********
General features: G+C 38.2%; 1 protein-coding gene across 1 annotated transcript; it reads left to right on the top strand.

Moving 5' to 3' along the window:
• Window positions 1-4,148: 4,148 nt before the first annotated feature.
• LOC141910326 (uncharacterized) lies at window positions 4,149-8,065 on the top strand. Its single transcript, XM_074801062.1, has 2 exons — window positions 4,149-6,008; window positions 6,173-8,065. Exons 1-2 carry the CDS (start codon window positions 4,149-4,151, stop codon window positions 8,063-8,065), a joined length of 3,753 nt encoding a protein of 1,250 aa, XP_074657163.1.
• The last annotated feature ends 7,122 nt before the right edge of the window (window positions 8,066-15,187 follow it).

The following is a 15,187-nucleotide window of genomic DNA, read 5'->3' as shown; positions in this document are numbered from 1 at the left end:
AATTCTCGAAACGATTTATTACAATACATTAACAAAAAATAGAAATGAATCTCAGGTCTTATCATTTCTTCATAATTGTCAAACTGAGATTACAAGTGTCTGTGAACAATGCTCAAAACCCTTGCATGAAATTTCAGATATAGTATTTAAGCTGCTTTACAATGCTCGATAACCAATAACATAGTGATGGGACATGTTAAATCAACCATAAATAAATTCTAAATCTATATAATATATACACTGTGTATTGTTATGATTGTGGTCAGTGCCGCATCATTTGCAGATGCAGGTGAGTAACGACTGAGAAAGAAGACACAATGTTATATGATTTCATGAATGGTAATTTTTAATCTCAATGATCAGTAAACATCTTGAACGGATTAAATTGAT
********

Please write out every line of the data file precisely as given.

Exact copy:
General features: G+C 38.2%; 1 protein-coding gene across 1 annotated transcript; it reads left to right on the top strand.

Moving 5' to 3' along the window:
• Window positions 1-4,148: 4,148 nt before the first annotated feature.
• LOC141910326 (uncharacterized) lies at window positions 4,149-8,065 on the top strand. Its single transcript, XM_074801062.1, has 2 exons — window positions 4,149-6,008; window positions 6,173-8,065. Exons 1-2 carry the CDS (start codon window positions 4,149-4,151, stop codon window positions 8,063-8,065), a joined length of 3,753 nt encoding a protein of 1,250 aa, XP_074657163.1.
• The last annotated feature ends 7,122 nt before the right edge of the window (window positions 8,066-15,187 follow it).

The following is a 15,187-nucleotide window of genomic DNA, read 5'->3' as shown; positions in this document are numbered from 1 at the left end:
AATTCTCGAAACGATTTATTACAATACATTAACAAAAAATAGAAATGAATCTCAGGTCTTATCATTTCTTCATAATTGTCAAACTGAGATTACAAGTGTCTGTGAACAATGCTCAAAACCCTTGCATGAAATTTCAGATATAGTATTTAAGCTGCTTTACAATGCTCGATAACCAATAACATAGTGATGGGACATGTTAAATCAACCATAAATAAATTCTAAATCTATATAATATATACACTGTGTATTGTTATGATTGTGGTCAGTGCCGCATCATTTGCAGATGCAGGTGAGTAACGACTGAGAAAGAAGACACAATGTTATATGATTTCATGAATGGTAATTTTTAATCTCAATGATCAGTAAACATCTTGAACGGATTAAATTGAT